Monday, July 24, 2017

A Perfect Game

Seven years ago, my cousin Patrick succumbed to cancer at the age of 17. He always had a bright spirit, and he loved his family, his life, and baseball. As a pitcher, he once threw a no-hitter (which means that he struck out everyone batting against him before they could even hit the ball). When he died, I wrote this poem to honor his life. It is a ballad about Patrick's battle with cancer, and the day he pitched the perfect game, and the indelible mark he left on his loved ones.

At home when on the pitcher’s mound, he wound up for the pitch—
his legendary pitch, renowned, confounding speeds he threw—
and he was calm out on the field; not one revealing twitch
revealed he might have fear concealed: for he was fearless too.

And later, when the doctors found him sick, he still was brave,
still calm, as if still on the mound, still quick though he was ill;
his body riddled by the cancer, Patrick knew the way,
and only Patrick knew the answer, how to stay strong-willed.

He loosed the ball and on it flew, and turbulent it burned
a break-neck path to home plate, through the batter’s errant swinging.
Another pitch, another strike; and now a third, a third—
the umpire cried, his eyes alight, “You’re out!”—the crowd was singing.

And what a crowd our Patrick drew, when he was sick in bed:
his friends and family, strangers too, all came to wish him well;
yes people on the thousands came, to help relieve the dread,
but Patrick, fearless at his game, was fearless here as well.

That day will live in legend when the pitcher Patrick threw
a perfect game—no-hitter—then walked calmly off the field.
One for the books, his chance at fame; I think that Patrick knew
that steady courage wins the game, that courage wins appeal.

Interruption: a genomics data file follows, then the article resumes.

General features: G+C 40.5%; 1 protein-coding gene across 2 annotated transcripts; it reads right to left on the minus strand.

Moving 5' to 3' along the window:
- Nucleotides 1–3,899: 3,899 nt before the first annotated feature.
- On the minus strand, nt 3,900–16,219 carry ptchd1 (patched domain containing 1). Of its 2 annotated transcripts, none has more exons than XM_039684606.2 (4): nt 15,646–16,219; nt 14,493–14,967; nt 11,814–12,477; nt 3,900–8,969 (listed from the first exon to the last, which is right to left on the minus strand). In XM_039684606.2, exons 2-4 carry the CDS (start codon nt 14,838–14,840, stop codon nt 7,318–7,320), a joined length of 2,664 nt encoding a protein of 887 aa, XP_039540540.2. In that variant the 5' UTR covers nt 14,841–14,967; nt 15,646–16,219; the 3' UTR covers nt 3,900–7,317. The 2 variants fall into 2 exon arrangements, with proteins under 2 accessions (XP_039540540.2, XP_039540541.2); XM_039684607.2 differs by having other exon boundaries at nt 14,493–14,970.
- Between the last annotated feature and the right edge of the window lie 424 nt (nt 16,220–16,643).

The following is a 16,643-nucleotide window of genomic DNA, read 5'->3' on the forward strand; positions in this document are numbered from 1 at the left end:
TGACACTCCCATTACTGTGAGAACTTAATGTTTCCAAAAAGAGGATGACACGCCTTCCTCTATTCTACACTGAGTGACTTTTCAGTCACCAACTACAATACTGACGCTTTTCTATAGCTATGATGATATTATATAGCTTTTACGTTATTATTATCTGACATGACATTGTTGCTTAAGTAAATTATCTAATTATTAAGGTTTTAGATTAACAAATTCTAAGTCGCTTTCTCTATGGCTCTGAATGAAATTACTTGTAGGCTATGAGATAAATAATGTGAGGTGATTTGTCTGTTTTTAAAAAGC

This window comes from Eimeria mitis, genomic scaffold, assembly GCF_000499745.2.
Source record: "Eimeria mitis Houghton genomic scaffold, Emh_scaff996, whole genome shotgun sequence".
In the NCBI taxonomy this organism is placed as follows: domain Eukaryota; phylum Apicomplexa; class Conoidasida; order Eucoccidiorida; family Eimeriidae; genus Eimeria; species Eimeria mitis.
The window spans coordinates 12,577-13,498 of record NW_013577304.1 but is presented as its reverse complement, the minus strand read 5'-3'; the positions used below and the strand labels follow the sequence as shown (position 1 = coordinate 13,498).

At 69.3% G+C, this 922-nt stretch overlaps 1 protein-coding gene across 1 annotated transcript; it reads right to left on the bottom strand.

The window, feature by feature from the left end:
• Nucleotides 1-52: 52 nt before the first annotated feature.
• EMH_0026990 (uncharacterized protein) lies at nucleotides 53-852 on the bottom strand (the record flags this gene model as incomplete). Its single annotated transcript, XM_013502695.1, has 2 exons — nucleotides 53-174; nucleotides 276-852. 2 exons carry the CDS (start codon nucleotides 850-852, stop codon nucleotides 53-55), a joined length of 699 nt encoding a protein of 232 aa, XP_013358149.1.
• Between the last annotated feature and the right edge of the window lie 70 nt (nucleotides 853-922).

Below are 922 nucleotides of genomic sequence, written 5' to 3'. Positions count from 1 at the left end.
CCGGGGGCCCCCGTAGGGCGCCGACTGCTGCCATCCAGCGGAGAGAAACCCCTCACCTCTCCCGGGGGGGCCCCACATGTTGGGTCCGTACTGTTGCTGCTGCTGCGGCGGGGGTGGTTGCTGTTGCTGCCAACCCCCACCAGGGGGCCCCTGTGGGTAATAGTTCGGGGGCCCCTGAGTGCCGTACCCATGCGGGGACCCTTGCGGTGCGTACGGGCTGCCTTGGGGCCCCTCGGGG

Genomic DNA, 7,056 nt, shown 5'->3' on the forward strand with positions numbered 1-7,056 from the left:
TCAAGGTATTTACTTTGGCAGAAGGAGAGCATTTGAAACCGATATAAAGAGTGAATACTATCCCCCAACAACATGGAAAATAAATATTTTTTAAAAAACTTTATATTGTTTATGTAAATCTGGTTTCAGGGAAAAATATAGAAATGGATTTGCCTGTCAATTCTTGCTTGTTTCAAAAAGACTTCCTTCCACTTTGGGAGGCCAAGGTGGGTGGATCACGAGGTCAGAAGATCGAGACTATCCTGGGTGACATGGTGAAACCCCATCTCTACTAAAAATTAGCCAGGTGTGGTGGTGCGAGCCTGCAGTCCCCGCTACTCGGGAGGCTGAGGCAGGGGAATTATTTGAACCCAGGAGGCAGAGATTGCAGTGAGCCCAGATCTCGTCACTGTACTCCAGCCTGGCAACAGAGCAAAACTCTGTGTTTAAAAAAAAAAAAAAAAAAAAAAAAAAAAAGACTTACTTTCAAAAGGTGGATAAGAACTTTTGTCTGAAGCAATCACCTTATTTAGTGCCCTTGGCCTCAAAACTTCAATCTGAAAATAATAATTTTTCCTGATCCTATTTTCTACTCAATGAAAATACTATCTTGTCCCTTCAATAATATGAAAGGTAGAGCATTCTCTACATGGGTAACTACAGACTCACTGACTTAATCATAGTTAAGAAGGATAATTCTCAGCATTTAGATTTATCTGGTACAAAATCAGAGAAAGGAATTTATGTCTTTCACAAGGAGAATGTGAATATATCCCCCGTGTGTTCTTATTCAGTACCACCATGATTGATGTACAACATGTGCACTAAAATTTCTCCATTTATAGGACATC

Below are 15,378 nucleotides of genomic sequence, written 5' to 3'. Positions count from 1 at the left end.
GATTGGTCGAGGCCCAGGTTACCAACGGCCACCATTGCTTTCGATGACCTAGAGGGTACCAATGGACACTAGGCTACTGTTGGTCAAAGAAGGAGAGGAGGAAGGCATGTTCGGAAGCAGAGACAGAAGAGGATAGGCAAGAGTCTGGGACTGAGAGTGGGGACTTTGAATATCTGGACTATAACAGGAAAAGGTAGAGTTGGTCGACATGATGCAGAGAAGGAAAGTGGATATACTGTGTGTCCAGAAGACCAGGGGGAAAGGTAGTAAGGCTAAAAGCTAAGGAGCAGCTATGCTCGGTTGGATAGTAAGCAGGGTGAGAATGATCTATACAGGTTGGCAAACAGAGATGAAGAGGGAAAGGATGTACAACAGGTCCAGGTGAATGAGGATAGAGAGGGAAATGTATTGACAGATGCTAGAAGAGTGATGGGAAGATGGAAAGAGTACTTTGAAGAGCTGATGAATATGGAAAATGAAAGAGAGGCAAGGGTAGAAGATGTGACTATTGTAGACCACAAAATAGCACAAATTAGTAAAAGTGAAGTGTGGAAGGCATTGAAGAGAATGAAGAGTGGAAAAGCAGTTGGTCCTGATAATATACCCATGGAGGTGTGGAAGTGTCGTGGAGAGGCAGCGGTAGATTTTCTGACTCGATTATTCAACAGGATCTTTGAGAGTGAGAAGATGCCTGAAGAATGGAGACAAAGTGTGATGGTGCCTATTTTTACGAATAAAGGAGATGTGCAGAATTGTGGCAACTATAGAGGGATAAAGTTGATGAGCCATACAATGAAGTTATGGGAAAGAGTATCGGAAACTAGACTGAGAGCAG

So, calm and cool, he took the news that none of us took calmly;
though we supported him, it’s true his courage helped us too.
As in the game, so in ill health, with courage and aplomb, he
moved us through his hard time, impelled us through by being true.

And Patrick, though his life was short, did things that few men do:
he threw a perfect game, what’s more, he warmed his home and hearth.
The legend, number seven, he was brave, kind, funny too;
and though he’s now in Heaven he lives still here in our hearts.

Monday, July 17, 2017

I've Been Published!

My translation of Inferno, Canto I, has been published on the website of the Society of Classical Poets. They also published my poem, "The Mask of Dante". Check them both out here.

I'm really excited to have my work in front of a bigger audience. The Society of Classical Poets is a website and annual journal dedicated to the promotion of classical poetic forms, with an emphasis on rhyming and metrical poetry. It's worth checking out, especially if you're a bit disenchanted with the modern free verse styles that are printed in most magazines today.

If you like my Inferno translation, you can read a few more cantos here. I haven't yet made it available in full. Please contact me or post a comment if you would like to read a specific canto that isn't on the website.

Wednesday, June 28, 2017

Iliad I, lines 233-239

            This I will tell you—I’ll swear by a powerful oath upon it,
            yes, by this staff, which will never again grow leaves or branches
235      now that it’s gone from the trunk from which it was cut in the mountains,
            nor will it ever sprout and blossom again, for the bronze has
            stripped it of leaves and bark, and today the sons of Achaea
            bear it in hand when they pass down judgments, those who uphold the
            customs of God—and this is the powerful oath I have sworn by:

Sunday, June 18, 2017

Iliad I, lines 229-232

229      Better by far if you range through the sprawling host of Achaeans,
            seizing the gifts away from the men who speak out against you.
            King who devours his people—you reign over worthless nothings!
            Otherwise, son of Atreus, this would have been your last outrage.

Monday, June 12, 2017

1st place in "Funny Food Poetry Contest"

My entry, "The Drunken" (a parody of Poe's "The Raven"), won 1st place in the special category for poems over 14 lines in the "Funny Food Poetry Contest" sponsored by The Society of Classical Poets! My poem follows the style, meter, and rhyme scheme of "The Raven", but it is about liqueur instead of Lenore. Check out the other contest entries in the comments section of this post. Here are the first two stanzas (read the rest of the poem by following the link at the bottom):